The 1989 Constitution of Algeria (as amended) does not explicitly guarantee the right to life but Article 40 provides that:
The State shall guarantee the inviolability of the human person. Any form of physical or moral violence or infringement of dignity shall be prohibited. Cruel, inhuman or degrading treatment shall be suppressed by the law.
Article 48 guarantees to citizens the freedom of assembly.
The Constitution does not regulate the use of force by the police or other law enforcement agencies.
|1966 Covenant on Civil and Political Rights (ICCPR)||State Party|
|ICCPR Optional Protocol 1||State Party|
|1984 Convention against Torture (CAT)||State Party|
|Competence of CAT Committee to receive individual complaints||Yes|
|CAT Optional Protocol 1||Not party|
|1998 Rome Statute of the International Criminal Court||Signatory|
|1981 African Charter on Human and Peoples' Rights||State Party|
|1998 Protocol to the African Charter on the African Court||State Party|
|Article 34(6) declaration regarding individual petitions||Yes|
|Malabo Protocol on Amendments to the African Court of Justice and Human Rights||Not party|
|2004 Arab Charter of Human Rights||State Party|
Police Use of Force
Law enforcement in Algeria is conducted by the Gendarmerie Nationale, under the Ministry of National Defence, and the national police force (Sûreté Nationale), under the Ministry of Interior. As of February 2019, a draft law was proposing to reassign the Gendarmerie to the Presidency or the Ministry of the Interior.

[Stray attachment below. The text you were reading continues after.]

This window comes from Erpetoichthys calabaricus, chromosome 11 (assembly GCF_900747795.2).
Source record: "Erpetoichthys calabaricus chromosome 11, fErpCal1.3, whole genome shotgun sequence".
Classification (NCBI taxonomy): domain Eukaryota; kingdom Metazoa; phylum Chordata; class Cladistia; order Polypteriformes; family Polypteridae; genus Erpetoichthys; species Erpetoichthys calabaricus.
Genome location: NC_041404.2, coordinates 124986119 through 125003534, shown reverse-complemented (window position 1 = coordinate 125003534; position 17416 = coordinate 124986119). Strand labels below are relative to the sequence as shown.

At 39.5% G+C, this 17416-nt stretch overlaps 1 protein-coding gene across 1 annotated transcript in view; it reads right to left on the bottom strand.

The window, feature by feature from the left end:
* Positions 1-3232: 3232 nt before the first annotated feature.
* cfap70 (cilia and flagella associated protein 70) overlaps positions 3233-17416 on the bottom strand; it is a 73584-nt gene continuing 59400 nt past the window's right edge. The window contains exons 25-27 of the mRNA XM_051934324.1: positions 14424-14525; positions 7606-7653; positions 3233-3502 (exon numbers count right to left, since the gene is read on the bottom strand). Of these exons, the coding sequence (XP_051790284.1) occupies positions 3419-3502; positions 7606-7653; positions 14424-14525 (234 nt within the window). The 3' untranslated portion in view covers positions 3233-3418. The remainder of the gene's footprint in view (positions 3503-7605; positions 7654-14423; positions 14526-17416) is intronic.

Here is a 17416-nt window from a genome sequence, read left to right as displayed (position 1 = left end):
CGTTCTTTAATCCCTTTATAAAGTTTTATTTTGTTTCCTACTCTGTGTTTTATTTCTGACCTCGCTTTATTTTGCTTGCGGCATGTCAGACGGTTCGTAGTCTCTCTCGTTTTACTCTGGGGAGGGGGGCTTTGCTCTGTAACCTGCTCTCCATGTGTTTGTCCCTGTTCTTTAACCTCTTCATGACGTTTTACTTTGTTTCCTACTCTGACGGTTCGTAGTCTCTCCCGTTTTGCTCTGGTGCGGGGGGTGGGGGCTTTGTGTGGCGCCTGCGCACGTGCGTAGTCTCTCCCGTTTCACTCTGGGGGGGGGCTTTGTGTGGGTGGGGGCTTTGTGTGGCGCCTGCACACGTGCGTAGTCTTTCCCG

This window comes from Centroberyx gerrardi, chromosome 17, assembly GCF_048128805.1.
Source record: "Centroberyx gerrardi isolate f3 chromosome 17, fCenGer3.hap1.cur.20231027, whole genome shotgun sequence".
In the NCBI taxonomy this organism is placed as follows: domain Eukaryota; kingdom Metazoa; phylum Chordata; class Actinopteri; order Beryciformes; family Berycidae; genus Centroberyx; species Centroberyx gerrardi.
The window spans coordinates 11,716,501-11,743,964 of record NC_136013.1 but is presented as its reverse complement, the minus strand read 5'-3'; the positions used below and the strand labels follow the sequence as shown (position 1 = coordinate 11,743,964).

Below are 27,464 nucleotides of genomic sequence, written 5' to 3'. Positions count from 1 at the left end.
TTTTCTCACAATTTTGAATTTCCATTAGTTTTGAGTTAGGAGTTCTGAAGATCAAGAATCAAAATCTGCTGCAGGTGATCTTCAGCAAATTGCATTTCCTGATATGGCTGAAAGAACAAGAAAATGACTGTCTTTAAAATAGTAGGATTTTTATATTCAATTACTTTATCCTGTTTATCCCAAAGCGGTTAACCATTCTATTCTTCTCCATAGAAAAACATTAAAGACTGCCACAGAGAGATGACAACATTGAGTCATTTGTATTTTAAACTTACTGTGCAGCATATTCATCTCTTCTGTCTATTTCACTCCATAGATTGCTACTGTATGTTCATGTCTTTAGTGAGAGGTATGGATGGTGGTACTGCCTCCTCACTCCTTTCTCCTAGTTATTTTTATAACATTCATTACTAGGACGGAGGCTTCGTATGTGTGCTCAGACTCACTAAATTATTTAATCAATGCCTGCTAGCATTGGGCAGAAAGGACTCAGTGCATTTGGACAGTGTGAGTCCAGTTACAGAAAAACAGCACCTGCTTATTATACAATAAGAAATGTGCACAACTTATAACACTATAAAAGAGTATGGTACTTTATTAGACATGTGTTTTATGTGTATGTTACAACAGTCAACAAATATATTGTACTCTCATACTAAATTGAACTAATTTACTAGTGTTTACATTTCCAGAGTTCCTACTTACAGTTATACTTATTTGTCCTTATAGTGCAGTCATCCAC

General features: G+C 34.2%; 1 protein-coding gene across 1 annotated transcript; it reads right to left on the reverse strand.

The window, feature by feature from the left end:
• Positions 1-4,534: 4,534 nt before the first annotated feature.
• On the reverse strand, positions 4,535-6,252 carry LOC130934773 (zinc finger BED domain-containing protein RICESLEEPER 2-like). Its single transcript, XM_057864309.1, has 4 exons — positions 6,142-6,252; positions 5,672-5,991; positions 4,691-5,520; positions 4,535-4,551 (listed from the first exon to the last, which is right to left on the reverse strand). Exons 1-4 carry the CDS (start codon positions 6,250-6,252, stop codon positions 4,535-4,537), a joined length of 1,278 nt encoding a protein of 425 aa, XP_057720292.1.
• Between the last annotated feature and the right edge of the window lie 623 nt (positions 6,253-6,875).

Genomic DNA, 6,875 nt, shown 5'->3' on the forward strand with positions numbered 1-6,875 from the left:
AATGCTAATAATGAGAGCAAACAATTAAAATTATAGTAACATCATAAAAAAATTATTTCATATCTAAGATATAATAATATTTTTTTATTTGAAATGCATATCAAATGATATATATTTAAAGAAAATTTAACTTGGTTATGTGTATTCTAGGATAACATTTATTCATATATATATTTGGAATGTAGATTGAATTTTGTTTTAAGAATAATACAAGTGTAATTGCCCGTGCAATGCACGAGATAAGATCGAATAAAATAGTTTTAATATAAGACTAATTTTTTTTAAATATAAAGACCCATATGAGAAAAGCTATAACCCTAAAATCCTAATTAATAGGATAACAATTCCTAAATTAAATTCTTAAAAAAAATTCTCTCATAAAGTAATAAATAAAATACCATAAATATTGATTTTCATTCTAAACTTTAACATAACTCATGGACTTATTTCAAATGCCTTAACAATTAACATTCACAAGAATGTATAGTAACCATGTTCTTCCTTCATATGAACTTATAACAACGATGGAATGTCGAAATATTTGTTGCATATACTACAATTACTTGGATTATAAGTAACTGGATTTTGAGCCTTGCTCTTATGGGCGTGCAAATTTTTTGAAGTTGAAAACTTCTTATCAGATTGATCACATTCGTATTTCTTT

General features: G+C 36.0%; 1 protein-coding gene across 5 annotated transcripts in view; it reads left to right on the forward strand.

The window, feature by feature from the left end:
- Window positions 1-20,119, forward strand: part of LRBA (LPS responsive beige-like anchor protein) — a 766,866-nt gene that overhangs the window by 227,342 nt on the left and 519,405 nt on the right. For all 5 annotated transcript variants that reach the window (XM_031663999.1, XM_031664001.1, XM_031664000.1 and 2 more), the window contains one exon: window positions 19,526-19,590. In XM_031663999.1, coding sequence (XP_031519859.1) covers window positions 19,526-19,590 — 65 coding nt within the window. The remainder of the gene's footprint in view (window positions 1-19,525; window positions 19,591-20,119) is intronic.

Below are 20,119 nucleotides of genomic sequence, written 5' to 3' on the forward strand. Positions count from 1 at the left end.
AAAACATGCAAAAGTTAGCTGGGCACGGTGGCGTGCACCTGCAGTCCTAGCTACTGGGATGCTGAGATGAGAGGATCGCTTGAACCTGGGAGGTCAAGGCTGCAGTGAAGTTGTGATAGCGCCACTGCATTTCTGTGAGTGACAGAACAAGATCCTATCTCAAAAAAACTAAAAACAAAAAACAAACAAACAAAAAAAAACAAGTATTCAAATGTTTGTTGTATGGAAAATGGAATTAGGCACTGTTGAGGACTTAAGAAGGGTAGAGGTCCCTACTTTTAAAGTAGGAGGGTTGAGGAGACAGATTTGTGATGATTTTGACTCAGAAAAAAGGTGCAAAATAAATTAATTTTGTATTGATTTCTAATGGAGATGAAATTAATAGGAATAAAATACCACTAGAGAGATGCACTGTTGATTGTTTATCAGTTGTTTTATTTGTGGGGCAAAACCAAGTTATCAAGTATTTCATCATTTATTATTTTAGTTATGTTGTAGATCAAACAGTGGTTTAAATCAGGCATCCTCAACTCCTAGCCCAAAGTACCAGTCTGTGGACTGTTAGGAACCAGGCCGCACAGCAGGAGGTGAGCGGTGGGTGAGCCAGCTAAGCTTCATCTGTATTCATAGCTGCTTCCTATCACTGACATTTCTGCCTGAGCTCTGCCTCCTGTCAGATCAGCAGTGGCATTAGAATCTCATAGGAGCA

Ordinance No. 15-02 of 23 July 2015 modifies the rules governing situations in which persons are held in police custody and strengthens pre-existing measures for protecting the rights of detainees.
Article 45 of Ordinance No. 06-01 of 27 February 2006 on the implementation of the Charter for Peace and National Reconciliation is said to prevent effective remedy for victims of violations of the ICCPR’s provisions when committed by law enforcement personnel.
Views and Concluding Observations of United Nations Treaty Bodies
In its 2018 Concluding Observations on Algeria, Human Rights Committee expressed its concern
by reports of frequent cases of (a) public and private gatherings being violently dispersed; (b) demonstrators being mistreated, imprisoned and, on occasion, prosecuted; and (c) prosecution or harassment of persons who manage private facilities that are used for private meetings or reserved exclusively for members of legally formed associations, such as hotels....
There is not yet an Arab regional human rights court with jurisdiction over Algeria.